Notably, the returning on investment of processors is quite high and assessed the highest in the whole value chain (See Table 2 The returning on investment of processing plants based on types of dairy products).
According to the authors, the average-priced powder milk generates the highest profit among dairy products due to some following reasons:
At present, there are few mill processing plants. As a result, this easily leads to monopoly price set for milk products. Statistically, according to FAPRI Agricultural Outlook (2010), the Vietnamese dairy price level is high compared to the one of the regional countries (See Figure3 World market price 2008).
ECM stands for Energy Corrected Milk standardized at 4% fat and 3.3% protein.
Psychologically, consumers tend to pay the higher price for dairy products containing nutritional components such as DHA, calcium and so on. Nevertheless, in fact, these nutrients only represent the small ratios of 1 kg milk. Meanwhile, their prices are not too high. For example, DHA, an expensive component of milk, occupies only the ratio from 0.2% to 0.5% of 1 kg milk. With the price around 80 USD/kg, the DHA per 1 kg milk costs around 5000-7000 VND (See Table 3 The price of some main components of milk). Therefore, the cost for nutritional components is remarkably small in comparison to the total one of milk product. The outstandingly higher milk price in Vietnam than in other regional countries helps to generate huge profits for dairy producers. According to the surveyed information of Jaccar investment fund, the return of dairy producers from average-priced powder milk achieves 86% compared to production cost.
In conclusion, after processing activity, dairy products prices are much higher than the collection one. As a result, this activity is considered to create the highest added value for dairy products.
Activity 4: There are, currently, two major dairy distribution channels, namely traditional trade (distributors- wholesalers- retailers-consumers) and modern one (distributors-supermarkets-consumers)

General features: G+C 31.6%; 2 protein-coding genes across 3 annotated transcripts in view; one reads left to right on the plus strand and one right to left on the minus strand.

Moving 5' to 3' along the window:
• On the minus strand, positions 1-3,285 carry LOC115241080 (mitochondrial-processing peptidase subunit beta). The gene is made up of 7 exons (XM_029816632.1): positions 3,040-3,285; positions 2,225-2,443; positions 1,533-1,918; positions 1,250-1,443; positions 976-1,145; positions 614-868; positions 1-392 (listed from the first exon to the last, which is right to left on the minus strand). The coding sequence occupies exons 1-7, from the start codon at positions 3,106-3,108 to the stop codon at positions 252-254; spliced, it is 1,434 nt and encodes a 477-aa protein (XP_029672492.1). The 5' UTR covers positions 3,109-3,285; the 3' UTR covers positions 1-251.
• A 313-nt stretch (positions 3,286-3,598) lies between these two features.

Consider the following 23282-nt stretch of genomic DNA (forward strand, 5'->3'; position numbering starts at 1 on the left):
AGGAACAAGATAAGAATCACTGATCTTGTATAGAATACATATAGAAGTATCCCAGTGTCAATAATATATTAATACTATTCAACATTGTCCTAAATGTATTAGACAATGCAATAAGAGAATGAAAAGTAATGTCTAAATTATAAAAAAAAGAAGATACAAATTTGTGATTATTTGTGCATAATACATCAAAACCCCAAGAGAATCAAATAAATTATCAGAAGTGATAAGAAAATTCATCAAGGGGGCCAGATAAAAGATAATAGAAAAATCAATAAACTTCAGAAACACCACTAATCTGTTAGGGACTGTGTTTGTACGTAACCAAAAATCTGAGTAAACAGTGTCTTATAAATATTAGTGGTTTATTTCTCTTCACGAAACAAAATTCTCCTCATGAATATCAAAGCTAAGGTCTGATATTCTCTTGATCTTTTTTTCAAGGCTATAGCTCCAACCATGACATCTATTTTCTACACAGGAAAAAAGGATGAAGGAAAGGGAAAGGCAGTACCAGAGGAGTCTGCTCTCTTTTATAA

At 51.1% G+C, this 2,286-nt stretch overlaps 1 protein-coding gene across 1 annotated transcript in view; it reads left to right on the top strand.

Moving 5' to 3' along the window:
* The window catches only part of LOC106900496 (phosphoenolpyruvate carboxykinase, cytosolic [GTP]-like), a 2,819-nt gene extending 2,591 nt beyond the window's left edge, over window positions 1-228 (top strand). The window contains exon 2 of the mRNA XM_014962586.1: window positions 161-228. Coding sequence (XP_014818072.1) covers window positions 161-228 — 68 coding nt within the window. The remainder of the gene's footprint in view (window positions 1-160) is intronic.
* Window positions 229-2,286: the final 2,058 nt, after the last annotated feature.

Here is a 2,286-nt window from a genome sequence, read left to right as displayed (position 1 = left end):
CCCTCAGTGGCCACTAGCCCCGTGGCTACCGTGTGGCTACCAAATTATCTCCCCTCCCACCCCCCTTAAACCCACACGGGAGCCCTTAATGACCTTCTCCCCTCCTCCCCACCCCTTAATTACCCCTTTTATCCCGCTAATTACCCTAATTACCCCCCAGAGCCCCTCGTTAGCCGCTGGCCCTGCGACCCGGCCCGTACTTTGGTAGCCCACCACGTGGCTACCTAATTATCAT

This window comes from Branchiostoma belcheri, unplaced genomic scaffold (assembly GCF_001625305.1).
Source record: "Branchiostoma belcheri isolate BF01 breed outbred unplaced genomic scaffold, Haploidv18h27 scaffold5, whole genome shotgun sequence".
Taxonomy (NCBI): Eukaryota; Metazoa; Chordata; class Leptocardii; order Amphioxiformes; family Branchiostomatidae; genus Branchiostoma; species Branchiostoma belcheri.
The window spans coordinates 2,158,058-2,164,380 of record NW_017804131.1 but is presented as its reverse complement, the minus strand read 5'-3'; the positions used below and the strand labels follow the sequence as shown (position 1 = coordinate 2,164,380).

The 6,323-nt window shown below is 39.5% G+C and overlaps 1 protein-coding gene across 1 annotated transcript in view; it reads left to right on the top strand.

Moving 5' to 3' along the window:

According to the survey conducted by Jaccar investment fund, the ROI of distributors per retailing price occupies 13.4% of retailing price.
Activity 5: Dairy consumption
During recent years, dairy consumption of Vietnam market has been sharply increasing. 10% of Vietnamese population in the two big cities, namely Hochiminh City and Hanoi has been consuming 78% of dairy products. According to Habubank Securities' Dairy Sector Report, in (Habubank Securities2009), per capital average consumption of dairy products reached 14 liters/capita/year, which was fairly low in comparison to other country in the region (such as in Thailand 23 liters/capita/year or China 25 liters/capita/year). Nevertheless, this ratio has been considerably increased as compared to the ones of last years. Currently, the segment “liquid milk” still occupies the largest market share in Vietnamese dairy consumption demand thanks to its high nutritional value (See Figure4 The types of dairy products consumed in 2010). Moreover, it is easier to use this type of milk than others. However, due to high consumption demand and limited supply source, producers mainly imports powder milk from abroad and process it into fresh milk. This negatively affects the benefits of consumers.
In conclusion, dairy sector value chain analysis represents some remarkable points as follow:
First, producing activity, namely cow farming is the weakest in the value chain at present.
Second, the value of dairy products increases the most after processing activity.
Third, the activities of the value chain have not been tightened with one another, especially between dairymen and processing plants. This causes some negative effects on the actors as well as the sustainable development of dairy sector.